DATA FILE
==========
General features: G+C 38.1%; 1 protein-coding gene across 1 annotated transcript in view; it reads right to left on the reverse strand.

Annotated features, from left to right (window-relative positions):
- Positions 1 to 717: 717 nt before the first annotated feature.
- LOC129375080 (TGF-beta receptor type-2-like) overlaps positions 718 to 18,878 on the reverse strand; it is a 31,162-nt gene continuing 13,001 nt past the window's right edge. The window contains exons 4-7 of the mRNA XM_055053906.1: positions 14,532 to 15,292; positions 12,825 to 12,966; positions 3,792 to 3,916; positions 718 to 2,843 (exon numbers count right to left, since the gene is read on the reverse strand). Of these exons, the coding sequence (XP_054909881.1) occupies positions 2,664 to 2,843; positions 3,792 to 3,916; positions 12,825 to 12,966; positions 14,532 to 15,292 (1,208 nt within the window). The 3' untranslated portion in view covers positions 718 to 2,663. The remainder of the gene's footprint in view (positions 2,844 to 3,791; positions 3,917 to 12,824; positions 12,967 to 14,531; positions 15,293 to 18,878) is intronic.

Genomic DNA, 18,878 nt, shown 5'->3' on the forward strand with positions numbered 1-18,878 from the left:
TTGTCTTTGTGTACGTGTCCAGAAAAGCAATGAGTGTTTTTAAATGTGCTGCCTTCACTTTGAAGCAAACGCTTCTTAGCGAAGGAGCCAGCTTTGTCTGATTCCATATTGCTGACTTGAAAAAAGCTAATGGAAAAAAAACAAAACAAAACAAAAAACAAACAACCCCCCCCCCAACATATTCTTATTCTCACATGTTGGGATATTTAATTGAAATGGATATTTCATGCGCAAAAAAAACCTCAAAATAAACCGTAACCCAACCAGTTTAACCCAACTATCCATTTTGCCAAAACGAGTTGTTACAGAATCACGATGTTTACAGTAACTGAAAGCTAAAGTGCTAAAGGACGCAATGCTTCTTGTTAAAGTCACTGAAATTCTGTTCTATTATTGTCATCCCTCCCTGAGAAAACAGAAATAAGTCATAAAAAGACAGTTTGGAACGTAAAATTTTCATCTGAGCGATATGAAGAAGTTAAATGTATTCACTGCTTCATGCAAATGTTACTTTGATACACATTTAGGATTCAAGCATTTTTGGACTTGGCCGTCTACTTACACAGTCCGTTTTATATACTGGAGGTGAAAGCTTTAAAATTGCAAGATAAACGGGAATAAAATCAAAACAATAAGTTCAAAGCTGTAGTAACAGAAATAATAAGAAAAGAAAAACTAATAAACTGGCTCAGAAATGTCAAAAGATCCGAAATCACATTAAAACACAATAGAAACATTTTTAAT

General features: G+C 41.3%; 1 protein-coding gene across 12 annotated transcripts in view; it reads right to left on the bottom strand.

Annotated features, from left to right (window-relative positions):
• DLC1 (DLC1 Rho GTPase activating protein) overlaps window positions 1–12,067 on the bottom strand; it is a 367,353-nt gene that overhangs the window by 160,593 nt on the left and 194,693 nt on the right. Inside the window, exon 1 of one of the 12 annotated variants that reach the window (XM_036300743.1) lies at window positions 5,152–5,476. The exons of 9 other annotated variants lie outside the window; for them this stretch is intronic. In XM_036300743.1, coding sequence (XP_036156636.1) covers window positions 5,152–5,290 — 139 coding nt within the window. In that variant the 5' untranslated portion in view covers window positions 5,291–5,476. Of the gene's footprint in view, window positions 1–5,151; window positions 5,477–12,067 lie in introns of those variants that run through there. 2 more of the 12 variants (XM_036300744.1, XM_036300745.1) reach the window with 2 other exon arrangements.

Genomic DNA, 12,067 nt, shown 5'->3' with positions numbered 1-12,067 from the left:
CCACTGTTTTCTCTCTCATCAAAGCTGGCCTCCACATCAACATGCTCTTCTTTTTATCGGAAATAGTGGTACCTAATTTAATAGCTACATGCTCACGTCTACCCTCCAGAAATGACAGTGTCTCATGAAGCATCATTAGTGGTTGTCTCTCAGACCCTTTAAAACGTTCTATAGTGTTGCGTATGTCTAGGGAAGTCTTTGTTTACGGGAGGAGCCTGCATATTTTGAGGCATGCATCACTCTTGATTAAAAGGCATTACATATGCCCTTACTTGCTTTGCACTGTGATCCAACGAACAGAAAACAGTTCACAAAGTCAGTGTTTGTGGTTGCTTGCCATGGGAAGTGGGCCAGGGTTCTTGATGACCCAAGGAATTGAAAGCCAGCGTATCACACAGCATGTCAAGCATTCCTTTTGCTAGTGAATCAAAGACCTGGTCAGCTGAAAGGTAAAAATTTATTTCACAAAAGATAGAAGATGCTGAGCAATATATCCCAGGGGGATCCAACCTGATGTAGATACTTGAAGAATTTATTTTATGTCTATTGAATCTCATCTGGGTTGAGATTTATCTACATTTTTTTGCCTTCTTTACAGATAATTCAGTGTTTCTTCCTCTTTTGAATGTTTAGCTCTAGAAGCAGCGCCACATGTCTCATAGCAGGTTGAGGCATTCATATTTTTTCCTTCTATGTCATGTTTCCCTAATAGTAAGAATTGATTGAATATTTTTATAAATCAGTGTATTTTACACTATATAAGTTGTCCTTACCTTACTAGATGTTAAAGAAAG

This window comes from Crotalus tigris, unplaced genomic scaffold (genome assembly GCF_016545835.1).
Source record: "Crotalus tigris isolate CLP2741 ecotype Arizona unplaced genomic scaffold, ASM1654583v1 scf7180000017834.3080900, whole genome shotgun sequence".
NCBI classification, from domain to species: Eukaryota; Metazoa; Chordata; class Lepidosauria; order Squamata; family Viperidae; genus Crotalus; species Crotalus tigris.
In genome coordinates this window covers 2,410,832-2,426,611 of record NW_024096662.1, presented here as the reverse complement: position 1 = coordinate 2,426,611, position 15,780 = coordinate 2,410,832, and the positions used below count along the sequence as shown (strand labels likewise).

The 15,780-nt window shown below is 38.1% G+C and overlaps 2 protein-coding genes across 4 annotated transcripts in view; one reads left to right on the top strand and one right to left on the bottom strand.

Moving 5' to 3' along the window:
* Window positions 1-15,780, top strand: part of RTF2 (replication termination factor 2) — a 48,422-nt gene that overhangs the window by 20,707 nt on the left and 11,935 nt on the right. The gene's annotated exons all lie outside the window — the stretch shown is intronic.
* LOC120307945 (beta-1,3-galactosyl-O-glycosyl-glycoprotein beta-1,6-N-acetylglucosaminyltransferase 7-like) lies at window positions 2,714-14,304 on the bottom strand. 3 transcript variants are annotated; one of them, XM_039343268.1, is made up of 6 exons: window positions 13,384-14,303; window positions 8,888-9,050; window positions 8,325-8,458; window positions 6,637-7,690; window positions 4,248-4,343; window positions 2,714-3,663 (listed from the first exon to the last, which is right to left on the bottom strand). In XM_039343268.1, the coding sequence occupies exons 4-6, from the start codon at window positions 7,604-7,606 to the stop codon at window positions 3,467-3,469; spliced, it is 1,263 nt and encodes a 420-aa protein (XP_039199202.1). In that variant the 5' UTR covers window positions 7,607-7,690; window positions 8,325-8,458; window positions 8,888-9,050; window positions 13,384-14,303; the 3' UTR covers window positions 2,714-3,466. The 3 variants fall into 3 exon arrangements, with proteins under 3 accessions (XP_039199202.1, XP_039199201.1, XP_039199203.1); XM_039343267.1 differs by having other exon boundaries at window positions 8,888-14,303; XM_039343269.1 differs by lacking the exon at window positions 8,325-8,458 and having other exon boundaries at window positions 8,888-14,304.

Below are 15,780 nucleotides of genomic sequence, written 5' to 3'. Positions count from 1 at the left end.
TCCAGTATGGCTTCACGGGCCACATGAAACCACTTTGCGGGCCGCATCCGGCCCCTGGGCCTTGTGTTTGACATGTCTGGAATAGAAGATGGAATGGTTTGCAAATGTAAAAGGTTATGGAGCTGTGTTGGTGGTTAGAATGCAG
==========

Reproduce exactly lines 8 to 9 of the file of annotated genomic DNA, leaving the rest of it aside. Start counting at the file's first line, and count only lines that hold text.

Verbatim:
Annotated features, from left to right (window-relative positions):
• DLC1 (DLC1 Rho GTPase activating protein) overlaps window positions 1–12,067 on the bottom strand; it is a 367,353-nt gene that overhangs the window by 160,593 nt on the left and 194,693 nt on the right. Inside the window, exon 1 of one of the 12 annotated variants that reach the window (XM_036300743.1) lies at window positions 5,152–5,476. The exons of 9 other annotated variants lie outside the window; for them this stretch is intronic. In XM_036300743.1, coding sequence (XP_036156636.1) covers window positions 5,152–5,290 — 139 coding nt within the window. In that variant the 5' untranslated portion in view covers window positions 5,291–5,476. Of the gene's footprint in view, window positions 1–5,151; window positions 5,477–12,067 lie in introns of those variants that run through there. 2 more of the 12 variants (XM_036300744.1, XM_036300745.1) reach the window with 2 other exon arrangements.